AMES - Usually when there's preseason buzz surrounding a player submitting a breakout year, it's a newcomer or youngster.
But for the Iowa State football team, it's fifth-year senior quarterback Austen Arnaud who appears prepared to take a major leap forward for his hometown school.
From head coach Paul Rhoads to his teammates to Arnaud himself, everyone seems to see a more confident, settled quarterback.
T-R PHOTO BY TRAVIS HINES
Iowa State quarterback Austen Arnaud, an Ames native, listens to a reporter’s question during the Cyclones’ annual football media day event on Wednesday at Jack Trice Stadium.
"The word I would use to best describe him right now is poised," said Rhoads during ISU's media day on Wednesday. "He knows he's a better fundamental football player right now. He's not hoping, he knows he's a better fundamental football player. He also knows he understands an offense fully and thoroughly as he enters (the season)."
That confidence comes from spending a second year in offensive coordinator Tom Herman's spread attack, the third scheme Arnaud's learned at ISU. It's confidence that's apparent to Arnaud's roommate of five years and fellow team captain, safety Mike O'Connell.
"I've watched him grow and mature as a quarterback," said O'Connell. "It's tough on a guy when he has to learn three offenses, and I understand that and I've watched in the last six months here in the offseason, I've just seen him settle down.
"And he is really grasping this offense that Coach Herman's trying to run, and he's very comfortable. And I think that's going to show up this year."
Arnaud and the spread offense weren't quick to gel, however.
"The spread offense is a tough offense to learn coming from what I came from with (former offensive coordinator Robert) McFarland," said Arnaud. "Learning that offense was one of the toughest things I've done in my life."
The Ames High School graduate had middling success last season, throwing 14 touchdowns and 13 interceptions, but the number that is proving most significant is his completion percentage of 58.7.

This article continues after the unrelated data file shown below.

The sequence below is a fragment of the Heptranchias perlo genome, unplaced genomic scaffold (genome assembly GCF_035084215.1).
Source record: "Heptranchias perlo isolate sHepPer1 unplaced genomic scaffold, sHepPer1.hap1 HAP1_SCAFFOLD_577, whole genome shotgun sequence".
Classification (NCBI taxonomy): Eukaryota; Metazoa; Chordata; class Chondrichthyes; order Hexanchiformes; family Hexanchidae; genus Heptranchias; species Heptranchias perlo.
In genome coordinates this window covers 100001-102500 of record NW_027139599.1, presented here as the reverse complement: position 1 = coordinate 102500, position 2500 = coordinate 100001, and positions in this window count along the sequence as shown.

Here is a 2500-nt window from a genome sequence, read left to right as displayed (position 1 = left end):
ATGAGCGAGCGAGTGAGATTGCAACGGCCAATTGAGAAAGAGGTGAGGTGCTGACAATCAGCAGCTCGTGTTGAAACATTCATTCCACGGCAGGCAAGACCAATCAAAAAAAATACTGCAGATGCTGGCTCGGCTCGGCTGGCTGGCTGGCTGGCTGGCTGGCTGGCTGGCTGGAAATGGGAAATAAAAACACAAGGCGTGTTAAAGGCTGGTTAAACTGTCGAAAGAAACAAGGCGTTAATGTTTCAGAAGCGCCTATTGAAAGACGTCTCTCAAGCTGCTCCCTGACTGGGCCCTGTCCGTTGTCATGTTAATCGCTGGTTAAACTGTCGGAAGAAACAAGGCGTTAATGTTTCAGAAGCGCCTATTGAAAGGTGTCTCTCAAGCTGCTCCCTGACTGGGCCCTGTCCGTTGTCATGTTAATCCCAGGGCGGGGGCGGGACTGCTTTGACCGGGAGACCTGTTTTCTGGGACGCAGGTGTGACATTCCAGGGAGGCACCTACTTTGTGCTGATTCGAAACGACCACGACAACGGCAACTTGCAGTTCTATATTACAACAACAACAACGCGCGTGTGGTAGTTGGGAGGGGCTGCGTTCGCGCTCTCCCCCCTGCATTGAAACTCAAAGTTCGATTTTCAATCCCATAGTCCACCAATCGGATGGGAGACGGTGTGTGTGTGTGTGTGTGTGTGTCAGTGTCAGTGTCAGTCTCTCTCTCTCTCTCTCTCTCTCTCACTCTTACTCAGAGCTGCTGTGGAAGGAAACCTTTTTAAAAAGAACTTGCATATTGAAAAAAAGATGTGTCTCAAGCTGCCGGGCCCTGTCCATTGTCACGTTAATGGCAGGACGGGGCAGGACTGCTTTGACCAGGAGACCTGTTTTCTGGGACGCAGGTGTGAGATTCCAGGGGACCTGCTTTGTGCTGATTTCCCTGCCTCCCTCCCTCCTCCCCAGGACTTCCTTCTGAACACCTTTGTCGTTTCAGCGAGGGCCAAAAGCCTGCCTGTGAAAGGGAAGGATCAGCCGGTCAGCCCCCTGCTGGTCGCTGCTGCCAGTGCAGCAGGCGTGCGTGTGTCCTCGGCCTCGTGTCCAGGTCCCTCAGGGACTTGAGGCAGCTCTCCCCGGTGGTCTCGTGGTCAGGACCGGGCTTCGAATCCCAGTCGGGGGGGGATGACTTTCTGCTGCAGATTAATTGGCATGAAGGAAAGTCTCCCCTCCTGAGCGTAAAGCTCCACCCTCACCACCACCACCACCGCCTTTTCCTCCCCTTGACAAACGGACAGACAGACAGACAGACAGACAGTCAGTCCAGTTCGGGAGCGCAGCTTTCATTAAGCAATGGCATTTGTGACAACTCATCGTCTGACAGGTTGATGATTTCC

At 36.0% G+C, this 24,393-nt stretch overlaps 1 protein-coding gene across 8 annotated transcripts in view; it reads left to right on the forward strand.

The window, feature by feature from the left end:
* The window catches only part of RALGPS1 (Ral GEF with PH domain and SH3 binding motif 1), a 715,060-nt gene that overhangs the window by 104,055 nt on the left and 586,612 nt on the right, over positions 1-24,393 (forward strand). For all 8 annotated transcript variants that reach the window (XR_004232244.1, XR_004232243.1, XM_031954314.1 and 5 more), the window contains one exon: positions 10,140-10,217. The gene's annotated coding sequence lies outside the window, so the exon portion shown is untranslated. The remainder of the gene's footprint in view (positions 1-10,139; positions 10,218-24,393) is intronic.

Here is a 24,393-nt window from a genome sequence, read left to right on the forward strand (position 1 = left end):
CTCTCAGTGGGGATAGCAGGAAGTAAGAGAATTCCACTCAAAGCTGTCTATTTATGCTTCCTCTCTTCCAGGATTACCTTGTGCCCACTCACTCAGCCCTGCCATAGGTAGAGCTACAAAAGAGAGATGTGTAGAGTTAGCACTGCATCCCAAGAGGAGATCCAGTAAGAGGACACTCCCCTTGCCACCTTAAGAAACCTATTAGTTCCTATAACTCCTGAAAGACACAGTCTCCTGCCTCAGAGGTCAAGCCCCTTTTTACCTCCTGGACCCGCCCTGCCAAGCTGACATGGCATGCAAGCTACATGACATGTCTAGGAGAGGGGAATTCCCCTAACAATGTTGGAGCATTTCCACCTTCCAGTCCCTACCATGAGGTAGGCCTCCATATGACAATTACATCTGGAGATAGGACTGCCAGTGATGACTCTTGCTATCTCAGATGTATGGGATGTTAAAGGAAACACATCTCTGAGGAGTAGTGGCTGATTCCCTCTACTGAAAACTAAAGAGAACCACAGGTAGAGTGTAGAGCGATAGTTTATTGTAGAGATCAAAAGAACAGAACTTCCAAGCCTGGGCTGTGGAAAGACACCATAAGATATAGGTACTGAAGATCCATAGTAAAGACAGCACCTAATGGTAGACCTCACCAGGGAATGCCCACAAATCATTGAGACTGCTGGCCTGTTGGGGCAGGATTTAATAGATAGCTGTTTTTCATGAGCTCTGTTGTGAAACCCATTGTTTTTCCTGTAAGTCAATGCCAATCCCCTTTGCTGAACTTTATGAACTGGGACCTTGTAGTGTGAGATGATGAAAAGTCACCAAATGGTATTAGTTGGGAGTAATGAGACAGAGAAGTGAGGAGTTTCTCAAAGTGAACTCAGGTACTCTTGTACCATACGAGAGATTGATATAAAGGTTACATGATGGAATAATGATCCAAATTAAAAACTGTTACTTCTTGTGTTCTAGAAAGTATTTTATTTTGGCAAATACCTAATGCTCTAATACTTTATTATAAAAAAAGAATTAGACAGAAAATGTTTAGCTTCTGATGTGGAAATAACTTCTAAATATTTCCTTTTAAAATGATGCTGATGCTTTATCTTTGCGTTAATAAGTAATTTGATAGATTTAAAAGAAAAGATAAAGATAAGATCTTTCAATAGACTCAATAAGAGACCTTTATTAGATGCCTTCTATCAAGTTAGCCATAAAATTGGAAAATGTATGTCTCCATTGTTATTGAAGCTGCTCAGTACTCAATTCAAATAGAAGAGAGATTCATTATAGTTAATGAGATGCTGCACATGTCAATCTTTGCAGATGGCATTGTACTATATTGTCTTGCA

"I think my accuracy has really improved," said Arnaud, who said he hopes to complete better that 65 percent of his passes this season. "That was one thing I really needed to improve on."
That improvement in accuracy is a byproduct of both a tweak in Arnaud's mechanics and his familiarity with Herman's offense.
"I think the person that you see the most comfortable now is Austen Arnaud," said running back Alexander Robinson. "I think you saw that in spring ball, he's a lot more consistent and a lot quicker with his decisions."
After watching his quarterback spend the offseason studying former Big 12 standout signalcallers who ran the spread offense - Kansas' Todd Reesing, Missouri's Chase Daniel and Texas' Colt McCoy - while impressing during spring practice, Rhoads beams with optimism when talking about the prospects of Arnaud's final season in Ames.
"When you have that confidence you're going to deliver the ball, you're going to take off, run," he said. "You're going to get in an offensive lineman's face and tell him how it should be because you have that kind of confidence."
Arnaud may be confident heading into the season, but, by the sounds of things, it's dwarfed by the confidence that Cyclone Nation has in him.